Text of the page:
December 30, 2010 6:51:00 PM
In recent days, I have been thinking about our "Friendly City" and considering our progress and collective problems. Moreover, we have lately through the leadership of the Mayor and City Council made significant progress in clearing dilapidated houses throughout the city. However, while removing these eyesores is a positive, we have some significant problems festering.
First, there is a revenue shortfall. As many governments are discovering throughout the nation, a recessed economy reduces revenue. Columbus'' problem is worse and can be expected to worsen since most of all new industrial business is locating in the county. Thus, we must find ways which allow for revenue sharing.
Specifically, Columbus as the seat of Lowndes County must not be allowed to "die on the vine." Rather, revenue sharing between the county of Lowndes and City of Columbus needs to happen. This is not a novel idea since it''s happening all over America as a financial necessity resulting from changing demographics.
Second, another problem we must solve is the hiring of personnel at the highest level of administration in the city. While the city is overwhelming African-American, the key department heads, i.e., Chief Operations Officer, City Planner, and Police Chief remain white even as the political terms of those elected to hire employees have changed at least once. Never let it be thought or said that we should hire persons solely based on race as opposed to qualifications, however, I am certain there are qualified African-Americans to fill these positions.
Thirdly, we must examine the city authorities, boards and commissions and look at who is holding these seats. In the words of former President Andrew Jackson, "to the victor belongs the spoils." Clearly all commissions, boards and authorities should be at least half African-American and half white.
Lastly, we must re-evaluate the racial make-up of the Columbus City School Board and the administration of the Columbus City Schools. It is important to remember many have died so that African-Americans will have the right to participate in governing themselves as opposed to plantation government where the slave owner makes the decisions for us. Columbus is the only or one of the few urban areas in Mississippi with a majority African-American student population with a white superintendent.
I think of the late Medgar Evers and Mrs. Fannie Lou Hamer who gave their lives so we might have the opportunity to lead ourselves as opposed to being locked out of the halls of government. Some of the attorneys for our boards and commissions should be African-American. It''s just that simple. Columbus let''s make some progress in 2011 by changing the guard of appointed leaders. If our elected leaders will not do the job, then we shall elect new leaders.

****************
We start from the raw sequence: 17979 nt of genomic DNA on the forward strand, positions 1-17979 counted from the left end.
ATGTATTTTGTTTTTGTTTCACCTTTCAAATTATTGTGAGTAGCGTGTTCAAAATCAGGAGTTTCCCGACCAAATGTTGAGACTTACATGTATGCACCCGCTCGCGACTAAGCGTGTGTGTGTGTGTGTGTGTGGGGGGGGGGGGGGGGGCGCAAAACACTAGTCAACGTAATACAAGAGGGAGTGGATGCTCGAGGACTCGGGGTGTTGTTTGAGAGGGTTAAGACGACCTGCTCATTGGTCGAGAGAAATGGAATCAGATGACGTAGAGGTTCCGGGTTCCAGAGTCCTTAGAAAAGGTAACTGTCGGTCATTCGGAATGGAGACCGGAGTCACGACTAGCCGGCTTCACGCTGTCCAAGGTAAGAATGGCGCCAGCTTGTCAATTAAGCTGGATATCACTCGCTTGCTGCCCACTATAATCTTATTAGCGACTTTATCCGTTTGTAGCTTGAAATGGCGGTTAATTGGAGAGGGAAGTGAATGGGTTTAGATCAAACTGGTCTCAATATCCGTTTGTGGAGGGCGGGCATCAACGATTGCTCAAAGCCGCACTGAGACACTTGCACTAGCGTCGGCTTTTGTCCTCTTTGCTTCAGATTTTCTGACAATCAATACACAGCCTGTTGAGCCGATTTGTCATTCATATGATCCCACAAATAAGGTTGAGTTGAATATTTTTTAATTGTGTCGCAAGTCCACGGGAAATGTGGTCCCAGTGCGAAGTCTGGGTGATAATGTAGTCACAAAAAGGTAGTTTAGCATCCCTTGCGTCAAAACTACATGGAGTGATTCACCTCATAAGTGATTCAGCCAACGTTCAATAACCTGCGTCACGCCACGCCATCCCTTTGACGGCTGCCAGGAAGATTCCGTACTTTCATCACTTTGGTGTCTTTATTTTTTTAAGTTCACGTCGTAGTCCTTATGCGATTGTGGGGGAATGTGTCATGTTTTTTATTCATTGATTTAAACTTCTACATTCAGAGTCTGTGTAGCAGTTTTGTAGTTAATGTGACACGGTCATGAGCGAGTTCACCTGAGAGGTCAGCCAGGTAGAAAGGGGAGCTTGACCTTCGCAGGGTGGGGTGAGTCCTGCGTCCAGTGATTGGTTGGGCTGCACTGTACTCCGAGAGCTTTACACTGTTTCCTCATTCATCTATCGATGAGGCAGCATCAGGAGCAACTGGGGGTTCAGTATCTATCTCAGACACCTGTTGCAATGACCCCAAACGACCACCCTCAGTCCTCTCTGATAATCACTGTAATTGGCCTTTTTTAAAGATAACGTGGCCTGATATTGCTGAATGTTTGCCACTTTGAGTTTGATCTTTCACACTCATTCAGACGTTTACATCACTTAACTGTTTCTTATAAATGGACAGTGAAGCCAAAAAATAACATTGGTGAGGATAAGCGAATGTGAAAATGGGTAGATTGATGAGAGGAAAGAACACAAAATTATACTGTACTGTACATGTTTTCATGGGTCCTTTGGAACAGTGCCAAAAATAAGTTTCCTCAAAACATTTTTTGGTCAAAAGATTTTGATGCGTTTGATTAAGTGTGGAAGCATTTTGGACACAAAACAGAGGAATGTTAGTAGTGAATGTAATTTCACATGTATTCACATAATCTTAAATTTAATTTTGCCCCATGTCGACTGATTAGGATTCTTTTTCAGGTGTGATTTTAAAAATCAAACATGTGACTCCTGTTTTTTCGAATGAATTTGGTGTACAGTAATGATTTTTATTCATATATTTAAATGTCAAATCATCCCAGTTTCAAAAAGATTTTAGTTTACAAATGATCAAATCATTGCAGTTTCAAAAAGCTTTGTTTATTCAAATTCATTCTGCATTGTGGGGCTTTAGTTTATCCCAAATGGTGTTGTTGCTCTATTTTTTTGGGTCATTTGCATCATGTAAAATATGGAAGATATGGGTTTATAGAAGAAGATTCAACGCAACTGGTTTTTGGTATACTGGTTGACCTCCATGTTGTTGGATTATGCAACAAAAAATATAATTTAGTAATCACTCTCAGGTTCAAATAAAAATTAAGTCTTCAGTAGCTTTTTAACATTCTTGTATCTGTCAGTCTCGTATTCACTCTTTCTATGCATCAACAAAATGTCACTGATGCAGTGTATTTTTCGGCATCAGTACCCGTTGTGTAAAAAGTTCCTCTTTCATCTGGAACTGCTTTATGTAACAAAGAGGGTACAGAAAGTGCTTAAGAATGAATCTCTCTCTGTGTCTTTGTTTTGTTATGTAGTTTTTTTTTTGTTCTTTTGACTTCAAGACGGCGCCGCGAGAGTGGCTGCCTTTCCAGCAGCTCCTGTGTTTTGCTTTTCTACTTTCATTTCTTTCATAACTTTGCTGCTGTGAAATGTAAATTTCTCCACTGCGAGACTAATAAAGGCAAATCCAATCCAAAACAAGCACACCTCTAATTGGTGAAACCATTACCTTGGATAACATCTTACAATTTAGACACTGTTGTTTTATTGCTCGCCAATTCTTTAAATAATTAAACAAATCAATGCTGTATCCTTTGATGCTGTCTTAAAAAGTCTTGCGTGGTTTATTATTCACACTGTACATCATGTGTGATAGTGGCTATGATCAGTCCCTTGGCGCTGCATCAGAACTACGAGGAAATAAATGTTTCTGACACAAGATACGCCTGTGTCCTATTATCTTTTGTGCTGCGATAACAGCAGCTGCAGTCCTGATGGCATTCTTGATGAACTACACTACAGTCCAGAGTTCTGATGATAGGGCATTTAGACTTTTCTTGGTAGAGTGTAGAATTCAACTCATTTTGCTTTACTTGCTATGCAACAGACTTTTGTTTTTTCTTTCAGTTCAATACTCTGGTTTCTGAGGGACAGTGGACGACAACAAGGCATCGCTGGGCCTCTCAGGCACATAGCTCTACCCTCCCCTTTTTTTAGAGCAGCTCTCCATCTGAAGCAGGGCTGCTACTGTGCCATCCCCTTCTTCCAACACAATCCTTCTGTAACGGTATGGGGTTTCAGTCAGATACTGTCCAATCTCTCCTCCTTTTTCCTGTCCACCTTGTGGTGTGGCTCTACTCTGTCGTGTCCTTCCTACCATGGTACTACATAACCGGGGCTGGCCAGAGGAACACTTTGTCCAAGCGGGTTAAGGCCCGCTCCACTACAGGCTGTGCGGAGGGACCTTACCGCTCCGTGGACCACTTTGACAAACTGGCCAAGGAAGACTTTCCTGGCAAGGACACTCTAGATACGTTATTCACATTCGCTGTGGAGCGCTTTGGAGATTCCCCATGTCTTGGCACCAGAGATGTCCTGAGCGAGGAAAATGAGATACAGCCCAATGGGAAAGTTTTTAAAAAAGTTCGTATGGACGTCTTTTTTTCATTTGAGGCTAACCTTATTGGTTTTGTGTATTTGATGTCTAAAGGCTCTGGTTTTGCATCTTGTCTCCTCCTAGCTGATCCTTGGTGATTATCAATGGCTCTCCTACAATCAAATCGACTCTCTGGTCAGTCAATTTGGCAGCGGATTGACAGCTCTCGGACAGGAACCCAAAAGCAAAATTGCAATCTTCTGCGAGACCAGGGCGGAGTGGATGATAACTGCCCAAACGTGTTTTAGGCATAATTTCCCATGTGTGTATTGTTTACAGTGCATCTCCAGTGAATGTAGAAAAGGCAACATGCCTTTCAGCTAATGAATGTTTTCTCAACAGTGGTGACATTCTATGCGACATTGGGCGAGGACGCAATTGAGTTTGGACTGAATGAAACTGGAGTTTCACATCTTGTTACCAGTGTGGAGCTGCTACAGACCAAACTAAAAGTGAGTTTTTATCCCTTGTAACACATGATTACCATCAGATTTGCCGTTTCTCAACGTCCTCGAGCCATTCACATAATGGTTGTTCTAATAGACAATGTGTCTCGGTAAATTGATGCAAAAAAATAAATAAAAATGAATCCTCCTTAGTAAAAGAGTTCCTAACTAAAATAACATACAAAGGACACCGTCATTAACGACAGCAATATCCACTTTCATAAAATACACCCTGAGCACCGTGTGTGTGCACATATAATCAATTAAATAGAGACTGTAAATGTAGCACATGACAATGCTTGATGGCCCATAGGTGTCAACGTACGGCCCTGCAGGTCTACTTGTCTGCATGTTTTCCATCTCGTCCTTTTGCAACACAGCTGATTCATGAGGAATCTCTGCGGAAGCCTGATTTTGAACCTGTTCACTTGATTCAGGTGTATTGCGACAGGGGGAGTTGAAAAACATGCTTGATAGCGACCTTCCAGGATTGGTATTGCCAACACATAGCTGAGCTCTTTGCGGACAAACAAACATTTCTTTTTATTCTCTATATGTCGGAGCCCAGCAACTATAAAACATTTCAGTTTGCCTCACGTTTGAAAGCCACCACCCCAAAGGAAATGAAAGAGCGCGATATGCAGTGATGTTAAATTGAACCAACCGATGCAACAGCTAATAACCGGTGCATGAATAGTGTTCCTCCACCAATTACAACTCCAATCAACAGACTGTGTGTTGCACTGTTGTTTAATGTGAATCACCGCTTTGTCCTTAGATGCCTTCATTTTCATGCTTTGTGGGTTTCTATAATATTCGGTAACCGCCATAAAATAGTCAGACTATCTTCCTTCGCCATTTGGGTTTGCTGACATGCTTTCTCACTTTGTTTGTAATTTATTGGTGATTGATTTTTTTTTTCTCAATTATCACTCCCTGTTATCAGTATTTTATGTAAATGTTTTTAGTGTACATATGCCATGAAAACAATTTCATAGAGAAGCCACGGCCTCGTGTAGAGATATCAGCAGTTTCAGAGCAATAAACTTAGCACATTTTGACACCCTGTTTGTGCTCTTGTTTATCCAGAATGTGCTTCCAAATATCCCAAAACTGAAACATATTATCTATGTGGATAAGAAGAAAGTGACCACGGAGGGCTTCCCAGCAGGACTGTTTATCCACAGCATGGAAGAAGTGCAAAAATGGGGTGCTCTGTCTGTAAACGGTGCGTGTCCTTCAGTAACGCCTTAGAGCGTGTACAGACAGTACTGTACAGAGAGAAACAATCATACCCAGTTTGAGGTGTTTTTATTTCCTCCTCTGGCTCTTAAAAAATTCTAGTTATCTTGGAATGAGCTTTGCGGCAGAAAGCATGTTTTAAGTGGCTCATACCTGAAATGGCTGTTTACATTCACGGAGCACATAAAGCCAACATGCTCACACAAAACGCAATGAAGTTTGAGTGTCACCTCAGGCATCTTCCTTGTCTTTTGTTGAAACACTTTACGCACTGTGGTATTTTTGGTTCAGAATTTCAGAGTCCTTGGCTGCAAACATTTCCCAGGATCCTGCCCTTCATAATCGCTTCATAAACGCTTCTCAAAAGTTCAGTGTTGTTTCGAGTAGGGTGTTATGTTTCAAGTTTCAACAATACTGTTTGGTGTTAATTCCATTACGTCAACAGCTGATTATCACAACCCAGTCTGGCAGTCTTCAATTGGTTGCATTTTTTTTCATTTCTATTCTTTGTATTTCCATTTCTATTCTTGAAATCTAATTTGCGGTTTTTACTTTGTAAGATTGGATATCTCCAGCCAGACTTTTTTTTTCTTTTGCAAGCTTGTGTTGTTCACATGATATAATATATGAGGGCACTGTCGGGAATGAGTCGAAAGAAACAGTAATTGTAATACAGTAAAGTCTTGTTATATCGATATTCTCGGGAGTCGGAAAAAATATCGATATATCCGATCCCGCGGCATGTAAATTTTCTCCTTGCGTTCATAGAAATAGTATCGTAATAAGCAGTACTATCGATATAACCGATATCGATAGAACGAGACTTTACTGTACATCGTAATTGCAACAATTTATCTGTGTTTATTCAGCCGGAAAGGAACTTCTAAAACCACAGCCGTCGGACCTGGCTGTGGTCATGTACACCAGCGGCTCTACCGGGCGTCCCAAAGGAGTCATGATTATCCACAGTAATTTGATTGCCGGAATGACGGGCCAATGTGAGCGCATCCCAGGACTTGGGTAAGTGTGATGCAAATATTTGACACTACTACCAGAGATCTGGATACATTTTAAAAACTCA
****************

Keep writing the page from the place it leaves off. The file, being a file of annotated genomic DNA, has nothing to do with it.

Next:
brian commented at 1/1/2011 11:13:00 PM:
zenreaper commented at 1/2/2011 7:33:00 AM:
Half black and half white? So a system that says only whites is wrong, and a system that says only blacks is wrong, but a sysytem that says half and half is okay? It seems that making any rules as to how many of each color should be in a job is, on its face, racist. And why stop at black and white? What about latino? Or are they related to the numerous Mexican restaurants in town? How about women? How about dwarves/midgets?
In 2008, this country elected to its highest office an African American, proving to the world that in this country, you rise and fall on your HARD WORK, and talent, not your background or skin color. It is about time we stop all of this nonsense. To the white people, look past the color of the person's skin, to the black people, look inside and see if the rejection in employment is something besides skin color.
mom2five commented at 1/3/2011 10:41:00 AM:
This is not the 1950s anymore. People with dark colored skin get hired if they are the most qualified candidate for the job, just like people with light colored skin get the position if they are the most qualified candidate for the job.
It doesn't matter what "side" you are on, we ALL need to stop seeing things in terms of skin color...it's only perpetuating the problem.
momof3 commented at 1/3/2011 5:13:00 PM:
Perhaps Carl Lee doesn't remember the process for hiring the CMSD Superintendent. Each candidate was interviewed publicly and made a presentation to the board at a public meeting. Without a doubt the most qualified candidate was hired and skin color was not a factor. I don't see any reason to question his right to the job now.
I'd be glad to see the best qualified applicant for a position be African-American, but that just hasn't been the case for these city positions. The real question is why haven't the African-American candidates been the most qualified. Think about the answer to that one.
1. Lynn Spruill: A watershed moment LOCAL COLUMNS
2. Voice of the people: Don Newman LETTERS TO THE EDITOR (VOICE@CDISPATCH.COM)
3. Lisa McLeod: One horrible thing wrong with schools NATIONAL COLUMNS
5. Slimantics: Our greatest unofficial national holiday LOCAL COLUMNS